On Tuesday, Twitter introduced a website that will track what people are tweeting about this year’s Oscar nominees—and could forever change how we predict award show winners.Twitter Oscars Index is a line graph in which you can check out how popular nominated films, actors, and directors are based on the positive feedback they receive in tweets.
The Index rates positive tweets on a scale from 0-100. Twitter detailed how this works on its blog: “For example, if a nominee has an Index of 80, comments about that nominee are more positive than roughly 80 per cent of all the other terms on Twitter.”
The unique system gives a daily tweet analysis on all big Oscar categories from Best Picture to Best Director.
Here’s a look at Best Picture:
Photo: Screen Capture/Twitter
Users can track a film, director, or actor’s popularity on Twitter from Dec. 16 until the current date to see how favourites pair up against each other and see Twitter’s predictions for the Oscar race.
For example, both “Argo” and “Django Unchained” have seen major improvements in score since Christmas, while “Amour” has stayed rather neutral (other than a spike on Jan. 10, probably due to its Oscar nominations). “Zero Dark 30” is far below every other nominee with a score of six (it has ranged anywhere from three to seven and a half).
Who does Twitter pick to win the big categories?
Best Picture: “Silver Linings Playbook.”
Best Actor: Hugh Jackman just beats out Daniel Day-Lewis today. Both have been received tremendously on Twitter.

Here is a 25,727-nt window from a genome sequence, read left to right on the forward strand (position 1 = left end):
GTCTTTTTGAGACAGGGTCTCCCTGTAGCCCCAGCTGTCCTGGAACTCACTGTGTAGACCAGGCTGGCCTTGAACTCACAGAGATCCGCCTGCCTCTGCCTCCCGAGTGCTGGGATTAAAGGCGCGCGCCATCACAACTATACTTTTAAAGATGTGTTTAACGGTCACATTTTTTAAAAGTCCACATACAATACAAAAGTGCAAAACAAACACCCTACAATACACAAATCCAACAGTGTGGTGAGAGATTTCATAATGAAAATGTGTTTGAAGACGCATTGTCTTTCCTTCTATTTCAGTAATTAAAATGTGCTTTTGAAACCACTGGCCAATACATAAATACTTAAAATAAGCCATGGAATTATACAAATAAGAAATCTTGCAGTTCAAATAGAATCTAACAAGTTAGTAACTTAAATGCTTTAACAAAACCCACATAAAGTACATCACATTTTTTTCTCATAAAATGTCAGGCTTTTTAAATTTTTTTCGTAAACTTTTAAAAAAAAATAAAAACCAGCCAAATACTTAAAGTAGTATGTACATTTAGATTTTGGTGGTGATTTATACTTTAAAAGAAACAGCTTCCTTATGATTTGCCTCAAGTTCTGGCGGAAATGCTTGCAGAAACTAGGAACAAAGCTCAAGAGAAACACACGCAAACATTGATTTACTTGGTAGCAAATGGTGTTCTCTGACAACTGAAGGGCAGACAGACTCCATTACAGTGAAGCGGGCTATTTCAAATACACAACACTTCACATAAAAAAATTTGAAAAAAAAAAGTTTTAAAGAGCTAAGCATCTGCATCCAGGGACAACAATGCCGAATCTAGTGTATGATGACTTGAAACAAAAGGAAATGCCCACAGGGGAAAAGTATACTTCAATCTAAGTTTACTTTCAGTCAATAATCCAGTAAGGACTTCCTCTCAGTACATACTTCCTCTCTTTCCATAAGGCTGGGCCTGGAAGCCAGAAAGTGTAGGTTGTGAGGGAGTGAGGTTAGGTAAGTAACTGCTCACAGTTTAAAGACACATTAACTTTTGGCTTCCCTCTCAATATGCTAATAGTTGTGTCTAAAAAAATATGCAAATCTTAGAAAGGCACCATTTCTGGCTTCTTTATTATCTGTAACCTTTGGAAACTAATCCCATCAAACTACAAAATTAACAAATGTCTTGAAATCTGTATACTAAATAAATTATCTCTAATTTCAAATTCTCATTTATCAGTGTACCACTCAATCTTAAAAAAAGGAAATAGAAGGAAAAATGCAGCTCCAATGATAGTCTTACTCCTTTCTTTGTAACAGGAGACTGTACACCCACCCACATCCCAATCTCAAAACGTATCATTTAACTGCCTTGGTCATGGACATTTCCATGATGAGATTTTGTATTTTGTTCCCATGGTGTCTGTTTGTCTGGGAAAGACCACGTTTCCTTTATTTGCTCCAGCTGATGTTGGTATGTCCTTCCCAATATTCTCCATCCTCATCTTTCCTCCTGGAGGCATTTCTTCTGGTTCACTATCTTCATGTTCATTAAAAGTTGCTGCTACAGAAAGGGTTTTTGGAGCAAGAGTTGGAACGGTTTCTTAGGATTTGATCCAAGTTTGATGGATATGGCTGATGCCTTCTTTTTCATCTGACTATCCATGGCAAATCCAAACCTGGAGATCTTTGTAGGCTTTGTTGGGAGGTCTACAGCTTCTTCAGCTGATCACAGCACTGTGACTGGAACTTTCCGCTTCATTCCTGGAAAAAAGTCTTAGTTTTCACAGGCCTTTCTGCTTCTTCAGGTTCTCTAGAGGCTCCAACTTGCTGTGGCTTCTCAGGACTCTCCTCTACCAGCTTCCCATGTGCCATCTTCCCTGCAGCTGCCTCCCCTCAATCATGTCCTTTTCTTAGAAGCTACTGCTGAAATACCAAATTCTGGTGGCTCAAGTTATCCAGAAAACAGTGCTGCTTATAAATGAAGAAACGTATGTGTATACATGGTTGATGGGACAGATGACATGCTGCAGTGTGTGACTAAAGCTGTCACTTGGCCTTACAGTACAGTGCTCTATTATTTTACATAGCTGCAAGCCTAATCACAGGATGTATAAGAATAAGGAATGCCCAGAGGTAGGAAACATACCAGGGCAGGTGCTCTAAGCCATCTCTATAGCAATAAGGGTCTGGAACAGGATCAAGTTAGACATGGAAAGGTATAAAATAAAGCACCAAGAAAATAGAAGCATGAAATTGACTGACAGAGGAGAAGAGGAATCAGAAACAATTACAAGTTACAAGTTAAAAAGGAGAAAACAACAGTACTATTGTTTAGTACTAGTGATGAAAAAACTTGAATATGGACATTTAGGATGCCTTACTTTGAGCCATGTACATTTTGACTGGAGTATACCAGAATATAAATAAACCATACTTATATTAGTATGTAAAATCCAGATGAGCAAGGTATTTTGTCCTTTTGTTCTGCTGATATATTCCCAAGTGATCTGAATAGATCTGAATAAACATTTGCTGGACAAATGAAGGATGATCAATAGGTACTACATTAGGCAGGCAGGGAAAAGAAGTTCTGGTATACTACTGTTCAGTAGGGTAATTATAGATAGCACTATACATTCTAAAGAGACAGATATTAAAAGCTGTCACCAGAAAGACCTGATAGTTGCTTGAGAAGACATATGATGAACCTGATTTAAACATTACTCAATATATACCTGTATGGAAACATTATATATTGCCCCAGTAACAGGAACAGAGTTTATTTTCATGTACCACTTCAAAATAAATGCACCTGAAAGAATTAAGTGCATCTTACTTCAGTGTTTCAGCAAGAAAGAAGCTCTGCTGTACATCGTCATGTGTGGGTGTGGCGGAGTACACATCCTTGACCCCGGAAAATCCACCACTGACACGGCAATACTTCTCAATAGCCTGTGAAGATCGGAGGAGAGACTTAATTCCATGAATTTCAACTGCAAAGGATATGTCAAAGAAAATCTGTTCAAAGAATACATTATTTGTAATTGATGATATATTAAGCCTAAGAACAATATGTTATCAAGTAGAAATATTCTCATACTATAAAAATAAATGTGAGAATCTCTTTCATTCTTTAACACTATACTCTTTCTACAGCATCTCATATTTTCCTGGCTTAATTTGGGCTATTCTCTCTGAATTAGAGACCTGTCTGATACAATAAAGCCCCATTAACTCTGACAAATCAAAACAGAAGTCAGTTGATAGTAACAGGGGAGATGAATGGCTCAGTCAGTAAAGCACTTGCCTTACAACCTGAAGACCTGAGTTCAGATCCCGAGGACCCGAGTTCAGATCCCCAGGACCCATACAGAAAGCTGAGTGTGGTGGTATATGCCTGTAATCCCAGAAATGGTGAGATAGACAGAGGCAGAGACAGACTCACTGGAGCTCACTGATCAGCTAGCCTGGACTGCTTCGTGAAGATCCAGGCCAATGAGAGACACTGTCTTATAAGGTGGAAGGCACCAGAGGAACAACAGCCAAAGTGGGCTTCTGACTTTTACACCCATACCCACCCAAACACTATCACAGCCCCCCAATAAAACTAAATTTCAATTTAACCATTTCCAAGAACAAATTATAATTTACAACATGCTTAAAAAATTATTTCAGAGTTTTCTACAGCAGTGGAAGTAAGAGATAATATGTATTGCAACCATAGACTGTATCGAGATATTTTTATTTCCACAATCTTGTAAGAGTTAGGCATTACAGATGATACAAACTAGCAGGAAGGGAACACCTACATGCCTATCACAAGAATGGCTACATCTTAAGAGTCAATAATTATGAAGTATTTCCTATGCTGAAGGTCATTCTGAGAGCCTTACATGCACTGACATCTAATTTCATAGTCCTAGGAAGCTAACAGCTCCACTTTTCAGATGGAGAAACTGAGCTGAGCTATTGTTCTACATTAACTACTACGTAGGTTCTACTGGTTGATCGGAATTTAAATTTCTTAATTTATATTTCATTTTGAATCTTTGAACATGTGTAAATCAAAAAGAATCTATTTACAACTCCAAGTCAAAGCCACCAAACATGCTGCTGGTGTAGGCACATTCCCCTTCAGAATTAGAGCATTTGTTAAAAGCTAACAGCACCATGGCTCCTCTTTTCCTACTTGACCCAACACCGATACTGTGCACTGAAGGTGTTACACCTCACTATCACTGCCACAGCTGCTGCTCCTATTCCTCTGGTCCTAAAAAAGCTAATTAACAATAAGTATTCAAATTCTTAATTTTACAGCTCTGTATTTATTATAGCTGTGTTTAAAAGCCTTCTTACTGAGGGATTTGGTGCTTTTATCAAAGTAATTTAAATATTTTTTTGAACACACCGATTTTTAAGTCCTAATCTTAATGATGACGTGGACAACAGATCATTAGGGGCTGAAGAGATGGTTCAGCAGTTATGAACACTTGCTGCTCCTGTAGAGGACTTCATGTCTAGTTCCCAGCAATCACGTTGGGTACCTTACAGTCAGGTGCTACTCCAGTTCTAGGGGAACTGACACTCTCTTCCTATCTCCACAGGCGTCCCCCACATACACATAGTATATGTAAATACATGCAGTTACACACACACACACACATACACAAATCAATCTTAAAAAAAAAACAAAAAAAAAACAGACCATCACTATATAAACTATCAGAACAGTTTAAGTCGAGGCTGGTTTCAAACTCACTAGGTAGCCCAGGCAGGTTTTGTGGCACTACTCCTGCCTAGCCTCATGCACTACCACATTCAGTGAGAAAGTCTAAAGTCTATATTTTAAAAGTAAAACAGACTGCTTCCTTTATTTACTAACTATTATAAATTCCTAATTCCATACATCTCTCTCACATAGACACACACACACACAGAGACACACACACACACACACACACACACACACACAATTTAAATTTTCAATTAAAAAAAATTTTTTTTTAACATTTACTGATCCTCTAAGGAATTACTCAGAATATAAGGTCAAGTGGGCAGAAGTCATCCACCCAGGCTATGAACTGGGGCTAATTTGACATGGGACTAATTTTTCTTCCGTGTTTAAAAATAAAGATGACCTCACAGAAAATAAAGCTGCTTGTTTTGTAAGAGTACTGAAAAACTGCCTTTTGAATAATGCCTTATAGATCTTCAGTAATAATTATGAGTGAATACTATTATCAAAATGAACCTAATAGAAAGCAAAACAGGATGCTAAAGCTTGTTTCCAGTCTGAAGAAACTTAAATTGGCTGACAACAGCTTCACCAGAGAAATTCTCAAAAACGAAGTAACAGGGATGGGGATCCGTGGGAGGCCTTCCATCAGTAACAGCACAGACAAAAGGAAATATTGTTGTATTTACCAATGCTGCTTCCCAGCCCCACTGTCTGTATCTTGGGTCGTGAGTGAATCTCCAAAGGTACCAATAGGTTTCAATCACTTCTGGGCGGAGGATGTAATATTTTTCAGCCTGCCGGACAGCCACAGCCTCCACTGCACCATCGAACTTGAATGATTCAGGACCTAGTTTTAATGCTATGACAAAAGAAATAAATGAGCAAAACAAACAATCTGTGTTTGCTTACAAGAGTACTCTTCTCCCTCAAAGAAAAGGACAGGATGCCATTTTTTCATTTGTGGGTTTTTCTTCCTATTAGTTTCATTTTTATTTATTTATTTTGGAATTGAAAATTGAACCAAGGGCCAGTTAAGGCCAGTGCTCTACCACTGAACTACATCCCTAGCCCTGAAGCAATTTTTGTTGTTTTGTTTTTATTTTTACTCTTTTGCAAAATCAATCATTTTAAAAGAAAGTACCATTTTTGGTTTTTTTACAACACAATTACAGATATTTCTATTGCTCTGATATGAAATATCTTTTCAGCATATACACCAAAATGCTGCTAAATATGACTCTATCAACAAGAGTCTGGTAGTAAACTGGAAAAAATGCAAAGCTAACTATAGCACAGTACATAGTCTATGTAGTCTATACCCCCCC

Best Actress: Jennifer Lawrence has been leading the pack since day one; however, Jessica Chastain has also been gaining traction.
Supporting Actor: Christoph Waltz.
Supporting Actress: Sally Field pulls ahead of Anne Hathaway.
Best Director: Ang Lee, hands down.
The move comes after Twitter saw over four million tweets about the Golden Globes on Sunday, kicking off awards season—which also includes the Critic’s Choice, Screen Actor’s Guild, Director’s Guild, Writer’s Guild, Producer’s Guild, British Academy of Film and TV, and Academy Awards.
For the first time in history, the index “reflects the ebb and flow” of award season chatter, “showing how positively fans on Twitter are discussing nominees relative to each other,” Fred Graver, Twitter’s head of TV, wrote on the microblogging service’s official blog.
Twitter first rolled out a similar product last year during the 2012 election to track how Twitter users felt about social and economic issues and, most importantly, about candidates Mitt Romney and Barack Obama.
The Oscar Index was produced in partnership with social-analytics provider Topsy, the same company that created Twitter’s Political Index during November’s election.
We’ll see on February 24 if the Academy feels the same way as the fans.
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